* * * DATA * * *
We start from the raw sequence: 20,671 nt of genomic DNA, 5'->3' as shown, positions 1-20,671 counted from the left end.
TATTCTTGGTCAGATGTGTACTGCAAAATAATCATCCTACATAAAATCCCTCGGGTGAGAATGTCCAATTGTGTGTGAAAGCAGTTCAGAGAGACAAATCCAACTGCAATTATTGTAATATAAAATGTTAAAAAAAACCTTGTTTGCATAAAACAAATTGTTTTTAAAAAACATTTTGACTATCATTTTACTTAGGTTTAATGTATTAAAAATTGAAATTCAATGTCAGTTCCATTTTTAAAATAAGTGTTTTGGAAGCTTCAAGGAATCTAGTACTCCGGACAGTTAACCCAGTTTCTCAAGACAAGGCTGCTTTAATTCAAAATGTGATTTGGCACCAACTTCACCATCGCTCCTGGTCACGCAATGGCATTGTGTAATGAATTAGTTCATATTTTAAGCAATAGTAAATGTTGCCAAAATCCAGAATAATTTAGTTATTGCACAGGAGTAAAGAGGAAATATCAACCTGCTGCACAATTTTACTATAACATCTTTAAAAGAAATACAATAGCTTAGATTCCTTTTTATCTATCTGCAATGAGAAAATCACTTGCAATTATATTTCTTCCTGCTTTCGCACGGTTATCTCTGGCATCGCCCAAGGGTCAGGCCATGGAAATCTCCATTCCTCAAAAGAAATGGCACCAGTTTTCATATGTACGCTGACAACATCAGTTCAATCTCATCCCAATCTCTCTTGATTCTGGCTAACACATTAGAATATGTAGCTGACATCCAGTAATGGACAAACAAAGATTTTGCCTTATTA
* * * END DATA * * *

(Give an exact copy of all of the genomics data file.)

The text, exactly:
We start from the raw sequence: 20,671 nt of genomic DNA, 5'->3' as shown, positions 1-20,671 counted from the left end.
TATTCTTGGTCAGATGTGTACTGCAAAATAATCATCCTACATAAAATCCCTCGGGTGAGAATGTCCAATTGTGTGTGAAAGCAGTTCAGAGAGACAAATCCAACTGCAATTATTGTAATATAAAATGTTAAAAAAAACCTTGTTTGCATAAAACAAATTGTTTTTAAAAAACATTTTGACTATCATTTTACTTAGGTTTAATGTATTAAAAATTGAAATTCAATGTCAGTTCCATTTTTAAAATAAGTGTTTTGGAAGCTTCAAGGAATCTAGTACTCCGGACAGTTAACCCAGTTTCTCAAGACAAGGCTGCTTTAATTCAAAATGTGATTTGGCACCAACTTCACCATCGCTCCTGGTCACGCAATGGCATTGTGTAATGAATTAGTTCATATTTTAAGCAATAGTAAATGTTGCCAAAATCCAGAATAATTTAGTTATTGCACAGGAGTAAAGAGGAAATATCAACCTGCTGCACAATTTTACTATAACATCTTTAAAAGAAATACAATAGCTTAGATTCCTTTTTATCTATCTGCAATGAGAAAATCACTTGCAATTATATTTCTTCCTGCTTTCGCACGGTTATCTCTGGCATCGCCCAAGGGTCAGGCCATGGAAATCTCCATTCCTCAAAAGAAATGGCACCAGTTTTCATATGTACGCTGACAACATCAGTTCAATCTCATCCCAATCTCTCTTGATTCTGGCTAACACATTAGAATATGTAGCTGACATCCAGTAATGGACAAACAAAGATTTTGCCTTATTA